Tag: 1969

Judy Henske & Jerry Yester – Farewell Aldebaran

ARTIST: Judy Henske & Jerry Yester

TITLE: Farewell Aldebaran



SINGLES: Snowblind


LINEUP: Judy Henske and Jerry Yester with help from Zal Yanovsky and a bunch of studio players.

WHAT’S IT ALL ABOUT: Married couple fuse their talents together to make a fascinating album that was lost to the public.

SOME WORDS, PHRASES AND CLAUSES ABOUT THIS RECORD: Judy Henske was a rising star in folk before she made some poor decisions about material (cabaret?) and Jerry Yester was a long-time producer, writer, and former member of the Lovin’ Spoonful. They had been married for a few years but never really collaborated until a suggestion from her manager that they combine forces to record an album.

Henske wrote lyrics and Yester put them to music and arranged the songs. And the result was an album that explored genres and instruments. From baroque pop to shanties to hard rock and space rock explorations, this album has it all. Yester adds in harmonium, an early Moog synthesizer, mellotron, and instruments such as the marxophone, a hammered dulcimer, a Chamberlain keyboard (on the choral setting), and a toy zither to the mix.

Henske’s voice was adroit enough to handle all of the changes. She can belt out a rock song, yet has a gentle quality that fits with the sunshine pop aspects of the tracks.

The eclectic nature of the album probably prevented it from being a hit, but this really should have found a home with sophisticated listeners. Alas, as sunshine pop and baroque psychedelia was on the way out, it didn’t find traction. It’s definitely something to explore in detail.

NOTES & MINUTIAE: Yester and Henske then formed a band called Rosebud, which released one album that was conventional soft-country rock, then they split as a couple.


GRADE: A+: It probably could only be recorded in 1969 or so, but it sounds timeless and really sucks you in with the arrangements and production. The more you listen, the more it opens up to you.

The Who – Tommy

ARTIST: The Who 

TITLE: Tommy



SINGLES: Pinball Wizard (#19 US, #4 UK), I’m Free (#37 US), See Me Feel Me (#12 US)

OTHER SONGS YOU MAY KNOW: We’re Not Gonna Take It (which also includes See Me Feel Me), The Acid Queen

LINEUP: Pete Townshend, Roger Daltrey, John Entwistle, Keith Moon

WHAT’S IT ALL ABOUT: Not the first rock opera, but the first one people really noticed.


SOME WORDS, PHRASES AND CLAUSES ABOUT THIS RECORD: For better or worse, the Who’s Tommy popularized the concept album and ‘rock opera’. Lauded by the press and fans, performed in whole (well…not exactly whole), staged, and filmed, Tommy mostly succeeds in long form storytelling. Even the cover of “Eyesight to the Blind” and two sinister John Entwistle tunes fold in seamlessly to the narrative.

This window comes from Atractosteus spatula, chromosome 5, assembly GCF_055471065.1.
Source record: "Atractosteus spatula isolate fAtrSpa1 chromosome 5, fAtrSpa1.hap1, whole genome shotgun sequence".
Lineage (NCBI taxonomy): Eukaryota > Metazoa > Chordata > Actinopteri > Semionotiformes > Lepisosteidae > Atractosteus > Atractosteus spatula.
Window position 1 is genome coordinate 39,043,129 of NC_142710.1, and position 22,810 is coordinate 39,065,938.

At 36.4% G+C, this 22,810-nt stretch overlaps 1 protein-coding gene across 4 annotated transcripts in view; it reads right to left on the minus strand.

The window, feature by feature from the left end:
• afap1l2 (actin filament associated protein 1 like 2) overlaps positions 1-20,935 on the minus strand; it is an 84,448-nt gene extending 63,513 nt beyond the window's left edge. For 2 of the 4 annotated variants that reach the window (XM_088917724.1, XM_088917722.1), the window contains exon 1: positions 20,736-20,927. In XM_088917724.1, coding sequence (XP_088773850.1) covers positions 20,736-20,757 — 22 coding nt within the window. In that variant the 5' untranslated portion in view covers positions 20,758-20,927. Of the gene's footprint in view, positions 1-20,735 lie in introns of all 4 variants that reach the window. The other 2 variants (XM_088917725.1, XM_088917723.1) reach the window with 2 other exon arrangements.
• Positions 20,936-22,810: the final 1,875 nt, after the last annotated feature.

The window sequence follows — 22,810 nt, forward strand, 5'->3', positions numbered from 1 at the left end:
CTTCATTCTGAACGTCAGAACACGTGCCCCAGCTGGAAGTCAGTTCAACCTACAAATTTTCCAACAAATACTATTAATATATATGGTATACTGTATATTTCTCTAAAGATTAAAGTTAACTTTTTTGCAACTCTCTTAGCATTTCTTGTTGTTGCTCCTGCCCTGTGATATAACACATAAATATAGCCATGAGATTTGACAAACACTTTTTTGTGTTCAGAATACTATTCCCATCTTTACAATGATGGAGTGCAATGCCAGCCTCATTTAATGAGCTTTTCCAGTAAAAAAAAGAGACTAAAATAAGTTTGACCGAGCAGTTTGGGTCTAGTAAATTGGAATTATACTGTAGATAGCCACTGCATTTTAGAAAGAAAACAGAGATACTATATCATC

The performances on the studio album are tight and among the Who’s best. The only real embellishment to the core quartet was Entwistle’s work on French horn, Datlrey’s harmonica, and some keyboards played by Townshend. The four of them collaborated and pulled this off, and then pulled it off on stage.

There are many classic songs on this, of course, and the climactic cut presages the anthems the Who would put forward in the early 70’s.

However…it’s not perfect. A few songs seem forced for length or shoehorned in to move the story, and “Underture” is probably filler to make up the sides. It’s long, unnecessary, and I exiled it. The drawback to many concept albums are making a cohesive narrative with no filler or padding and this is no different.

NOTES & MINUTIAE: For live performances, four tracks (“Cousin Kevin”, “Underture”, “Sensation”, and “Welcome”) were excluded. The more contemporary performances reinstate “Cousin Kevin” and “Sensation”.

IS THERE A DELUXE VERSION: Yes a couple of outtake tracks are on a couple of editions.

 GRADE: A-: Worthy of praise, worthy of its historical significance, but it has flaws.

Blond – The Lilac Years


TITLE: The Lilac Years



SINGLES: I Wake Up and Call, Deep Inside My Heart, The Lilac Years

OTHER SONGS YOU MAY KNOW: Sailing Across the Ocean was on a few comps

LINEUP: Goran Lagerberg, Lasse Svenson, Anders Topel, Danne Larsson. Anders Nord and Bjorn Linder replaced Topel and Larsson and Mats Landahl joined after this was recorded, but before release. They’re on the bonus tracks.

WHAT’S IT ALL ABOUT: Four of the Tages form their own band after the lead singer of that Swedish band quit. It’s obscure, sure, but good all the same.

 SOME WORDS, PHRASES AND CLAUSES ABOUT THIS RECORD: Tages were a Swedish pop and rock band that were big in Scandanavia, but nowhere else. They had some interesting tracks but never made an inroad in the rest of Europe. The lead singer of Tages left in 1968, so the leftover musicians formed Blond.

What came out was a pretty solid psychedelic pop / rock record that features some interesting tempo changes (Tages had a few tracks like that) and some hooks and melodies. Goran Lagerberg was the main songwriter for Tages, so he carried forward to this project.

There are some standout tracks here that could have made an impact if they were promoted somewhat in the UK or US. (They were signed to Fontana, which wasn’t much of a label in the US). Though a few tracks fall into some overly twee psychedelia – it is 1969 after all – some tracks remind me of good old fashioned power pop.

NOTES & MINUTIAE: After this was recorded, two of the members left, and were replaced by two others that were then on the US album cover.Then they added another singer (Lagerberg was the main singer for the album) but petered out soon after a single.

IS THERE A DELUXE VERSION: On CD, their last single, and a Swedish song broken into two parts.

 GRADE B+: If you’re into the psychedelic power pop thing, you’ll dig this. I did.

The Moody Blues – On the Threshold of a Dream

ARTIST: The Moody Blues 220px-Thresholdofadream